Power and electricity are such controversial topics in Australia at present. We rely heavily on fossil fuels and they are a big driver of our economy. We supply about 30% of the world’s coal, which in the year 2016-2017 equated to 486 million tonnes (Australian Government). Unless you want to live in a social and cultural vacuum, the use of power in today’s society in inevitable. Even for this site I need power to run my computer and phone. So to minimise the impact my electricity usage has on the environment I need to look at reducing overall consumption and what type of power it is.
28 billion tonnes of CO2 is pumped into the atmosphere every year.
Melbourne University Energy Research Institute
According to WWF, more than one-third of our carbon footprint is from our electricity consumption. Globally we pump 28 billion tonnes of CO2 into the atmosphere every year (Melbourne University Energy Research Institute). We all know coal is a fossil fuel found in the earth. It’s taken millions of years to become what it is today via pressure and high temperatures. Hence why it is NOT renewable. I’m not sure about you, but I can’t see us hanging around for another few million years to pass to renew our current stocks. Burning coal emits CO2 into the atmosphere at an excessive rate and poor old mother nature isn’t coping! All these excess emissions are negatively impacting our climate (extreme weather, shift in climate, warmer temperatures (is it just me or has summer been like 5 months this year?), sea level rise, pollution and all of the knock on effects of those, which I won’t list as I want to keep my word count below 10,000). There’s a reason Santa gives the naughty kids coal… because it’s shite!
Yallourn brown coal power plant, La Trobe Valley, Victoria.
Now, I live in Victoria where 80% of our fuel for electricity comes from brown coal (Environment Victoria). Brown coal is the dirtier cousin of black coal (which by all means is very trashy itself) as it has a higher water content. This makes it harder to burn and therefore less energy efficient. So just by living in Victoria I have a bigger environmental impact than most other Australians.
But there are other options! We can source our power from renewables like wind and solar. Melbourne University Energy Research Institute states; if we convert just 0.06% of solar energy that reaches earth, we would have enough for the current global demand. 0.06%! What are we doing digging up dead forests?! Unlike coal, as long as the sun keeps shining and the wind keeps blowin’ we have a source of energy. And yes, I understand that the sun isn’t literally always shining and the wind does not always blow but there is some really promising work being done with batteries that allows us to store it for later on. According to the 2016 Australian Energy Update, Australians generate 14% of their energy from renewable sources. We have so much potential to improve, starting in our own homes.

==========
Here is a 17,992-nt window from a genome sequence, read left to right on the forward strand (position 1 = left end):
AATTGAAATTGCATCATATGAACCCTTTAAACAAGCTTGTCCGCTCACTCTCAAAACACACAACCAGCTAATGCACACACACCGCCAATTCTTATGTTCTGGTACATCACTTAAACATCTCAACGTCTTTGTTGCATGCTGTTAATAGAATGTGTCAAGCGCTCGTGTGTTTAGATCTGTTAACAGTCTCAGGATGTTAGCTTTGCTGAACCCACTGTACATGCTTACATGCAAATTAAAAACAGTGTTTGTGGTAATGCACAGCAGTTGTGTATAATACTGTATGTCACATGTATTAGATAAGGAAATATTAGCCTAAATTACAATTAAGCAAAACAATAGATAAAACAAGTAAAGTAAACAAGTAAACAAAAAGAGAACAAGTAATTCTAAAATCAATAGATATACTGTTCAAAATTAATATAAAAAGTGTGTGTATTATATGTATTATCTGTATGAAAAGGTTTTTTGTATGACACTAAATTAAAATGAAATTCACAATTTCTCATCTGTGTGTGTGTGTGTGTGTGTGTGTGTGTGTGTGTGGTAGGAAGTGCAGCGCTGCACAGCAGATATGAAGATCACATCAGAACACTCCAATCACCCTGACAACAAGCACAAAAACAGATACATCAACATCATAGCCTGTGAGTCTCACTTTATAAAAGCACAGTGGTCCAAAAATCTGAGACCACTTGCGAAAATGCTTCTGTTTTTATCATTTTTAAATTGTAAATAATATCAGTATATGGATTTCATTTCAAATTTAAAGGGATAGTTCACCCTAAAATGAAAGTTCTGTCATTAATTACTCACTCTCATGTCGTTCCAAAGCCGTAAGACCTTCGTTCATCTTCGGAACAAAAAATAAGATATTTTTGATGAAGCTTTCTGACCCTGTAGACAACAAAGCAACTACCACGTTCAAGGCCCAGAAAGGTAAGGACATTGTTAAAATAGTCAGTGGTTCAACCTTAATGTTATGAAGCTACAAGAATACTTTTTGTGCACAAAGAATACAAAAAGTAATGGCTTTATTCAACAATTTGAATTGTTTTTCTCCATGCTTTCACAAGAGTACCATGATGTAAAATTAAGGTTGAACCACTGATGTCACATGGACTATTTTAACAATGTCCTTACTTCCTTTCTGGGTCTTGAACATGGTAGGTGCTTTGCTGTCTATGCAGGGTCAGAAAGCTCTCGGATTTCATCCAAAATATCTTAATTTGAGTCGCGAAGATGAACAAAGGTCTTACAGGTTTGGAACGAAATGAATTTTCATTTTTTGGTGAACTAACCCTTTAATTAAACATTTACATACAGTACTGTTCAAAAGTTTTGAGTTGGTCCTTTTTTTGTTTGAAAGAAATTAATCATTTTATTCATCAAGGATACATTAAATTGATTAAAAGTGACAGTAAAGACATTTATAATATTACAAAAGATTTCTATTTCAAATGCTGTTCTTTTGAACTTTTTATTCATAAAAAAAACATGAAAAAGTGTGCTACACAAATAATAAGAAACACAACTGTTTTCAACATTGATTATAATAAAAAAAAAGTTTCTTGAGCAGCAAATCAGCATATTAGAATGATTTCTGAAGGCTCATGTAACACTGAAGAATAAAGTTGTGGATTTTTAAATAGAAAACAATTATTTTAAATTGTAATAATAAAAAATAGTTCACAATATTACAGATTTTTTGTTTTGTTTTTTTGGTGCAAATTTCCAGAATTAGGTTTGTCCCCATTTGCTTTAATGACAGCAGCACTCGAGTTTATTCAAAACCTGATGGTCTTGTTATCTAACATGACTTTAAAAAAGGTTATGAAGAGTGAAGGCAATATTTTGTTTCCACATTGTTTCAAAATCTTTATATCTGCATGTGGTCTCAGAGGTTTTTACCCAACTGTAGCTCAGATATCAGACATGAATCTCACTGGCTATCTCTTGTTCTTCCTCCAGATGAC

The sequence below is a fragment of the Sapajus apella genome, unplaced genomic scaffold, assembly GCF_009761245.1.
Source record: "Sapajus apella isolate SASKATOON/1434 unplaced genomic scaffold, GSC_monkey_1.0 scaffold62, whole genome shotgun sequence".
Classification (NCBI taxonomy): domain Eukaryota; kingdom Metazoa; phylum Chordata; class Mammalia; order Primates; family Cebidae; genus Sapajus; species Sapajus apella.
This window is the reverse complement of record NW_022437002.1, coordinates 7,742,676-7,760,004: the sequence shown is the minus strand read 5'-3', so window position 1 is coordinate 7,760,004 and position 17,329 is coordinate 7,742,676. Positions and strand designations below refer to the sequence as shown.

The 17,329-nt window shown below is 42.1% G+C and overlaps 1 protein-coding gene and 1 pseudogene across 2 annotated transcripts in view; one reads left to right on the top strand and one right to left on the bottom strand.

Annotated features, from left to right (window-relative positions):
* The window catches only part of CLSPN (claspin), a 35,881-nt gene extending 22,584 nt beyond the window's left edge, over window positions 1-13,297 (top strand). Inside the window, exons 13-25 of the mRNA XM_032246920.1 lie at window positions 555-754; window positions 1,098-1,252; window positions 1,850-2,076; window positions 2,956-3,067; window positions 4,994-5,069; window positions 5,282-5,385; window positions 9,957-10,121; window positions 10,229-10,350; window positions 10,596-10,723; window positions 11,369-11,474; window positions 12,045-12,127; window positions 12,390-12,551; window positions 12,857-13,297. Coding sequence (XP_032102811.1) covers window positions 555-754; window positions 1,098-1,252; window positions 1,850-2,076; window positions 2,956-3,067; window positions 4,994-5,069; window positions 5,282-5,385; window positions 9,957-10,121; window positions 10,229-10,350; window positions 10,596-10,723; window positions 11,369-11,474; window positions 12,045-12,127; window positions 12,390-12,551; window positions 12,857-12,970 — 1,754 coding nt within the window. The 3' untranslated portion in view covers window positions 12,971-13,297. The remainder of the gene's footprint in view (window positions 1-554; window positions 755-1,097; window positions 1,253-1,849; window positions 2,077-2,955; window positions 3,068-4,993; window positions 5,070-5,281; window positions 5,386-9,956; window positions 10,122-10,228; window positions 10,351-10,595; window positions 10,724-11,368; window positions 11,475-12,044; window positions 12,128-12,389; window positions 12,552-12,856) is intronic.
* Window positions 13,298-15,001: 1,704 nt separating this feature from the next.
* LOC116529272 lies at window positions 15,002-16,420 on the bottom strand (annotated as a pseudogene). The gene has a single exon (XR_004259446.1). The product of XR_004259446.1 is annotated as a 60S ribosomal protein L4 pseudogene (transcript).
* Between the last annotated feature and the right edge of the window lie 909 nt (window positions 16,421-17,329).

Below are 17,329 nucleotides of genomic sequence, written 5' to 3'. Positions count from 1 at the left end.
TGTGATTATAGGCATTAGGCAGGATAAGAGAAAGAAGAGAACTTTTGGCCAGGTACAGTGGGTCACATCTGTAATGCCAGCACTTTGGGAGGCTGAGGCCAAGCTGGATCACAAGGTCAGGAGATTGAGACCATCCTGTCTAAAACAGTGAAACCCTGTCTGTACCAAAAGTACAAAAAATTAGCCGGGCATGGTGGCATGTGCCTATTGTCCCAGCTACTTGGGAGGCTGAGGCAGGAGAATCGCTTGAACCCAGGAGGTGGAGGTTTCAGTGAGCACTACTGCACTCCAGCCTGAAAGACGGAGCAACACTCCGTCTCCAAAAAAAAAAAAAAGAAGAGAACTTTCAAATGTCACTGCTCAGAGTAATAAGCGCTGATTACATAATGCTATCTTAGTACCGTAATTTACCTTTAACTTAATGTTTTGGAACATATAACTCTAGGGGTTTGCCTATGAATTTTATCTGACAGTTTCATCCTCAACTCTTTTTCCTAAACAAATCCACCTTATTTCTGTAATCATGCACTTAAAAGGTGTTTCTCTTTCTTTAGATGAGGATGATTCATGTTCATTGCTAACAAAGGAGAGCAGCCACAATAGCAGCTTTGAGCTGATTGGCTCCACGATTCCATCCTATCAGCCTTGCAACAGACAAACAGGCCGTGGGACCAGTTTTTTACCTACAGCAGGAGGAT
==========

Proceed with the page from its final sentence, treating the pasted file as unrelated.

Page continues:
Photo credit: Keith Arkins.
First things first, I need to understand how to read my electricity bill from our current supplier:
What type?: “Green”
How much does it cost?: 27.54c/kWh (kWH or kilo Watt hour, is the measurement of energy)
Daily supply charge?: 125.88c per day – this is the cost to bring the electricity to our home, regardless if we use any or or not.
How much do we use?: 160 kWh for the billing period (28 days) or 5.7kWh per day.
Room for improvement:
- Leaving chargers plugged in when not in use – these suckers still use energy even when you’re not charging!
- Leaving appliances on stand-by – stand-by is responsible for up to 3% of your home’s energy use.
- Washing clothes in warm/hot water
- Using the oven instead of microwave – Microwaves use less energy compared to the oven, however, I will still use the oven when taste requires me to!
- Boiling more water in the kettle than required – the more water in the kettle the more energy required to boil it.
- Cooking on the stove without lids – a lid traps heat, making your food cook quicker.
Where we did well:
- Purchasing “Green” energy
- Only turning on lights when necessary
- Turning off some appliances at the switch
- Unplugging some appliances/chargers
- Heating the person, not the house (we are very lucky to live in a double brick apartment). A good rule of thumb is, if you can see your breath it’s time to turn the heater on! Nah just kidding… Melbourne’s never that cold.
- We do not own a clothes dryer, instead air drying all our clothes
- Nor an air conditioner, instead we use a fan
- Waiting until the dishwasher is full before operating
- Switching blown globes with energy efficient globes
How energy is used in the home. Source: South Australlian Government.
I’ll check back in later in the year to see how much these changes reduces our consumption.
Next week’s homework is to find out what “green” energy actually is and who’s the best supplier. Stay tuned!
Thanks for reading,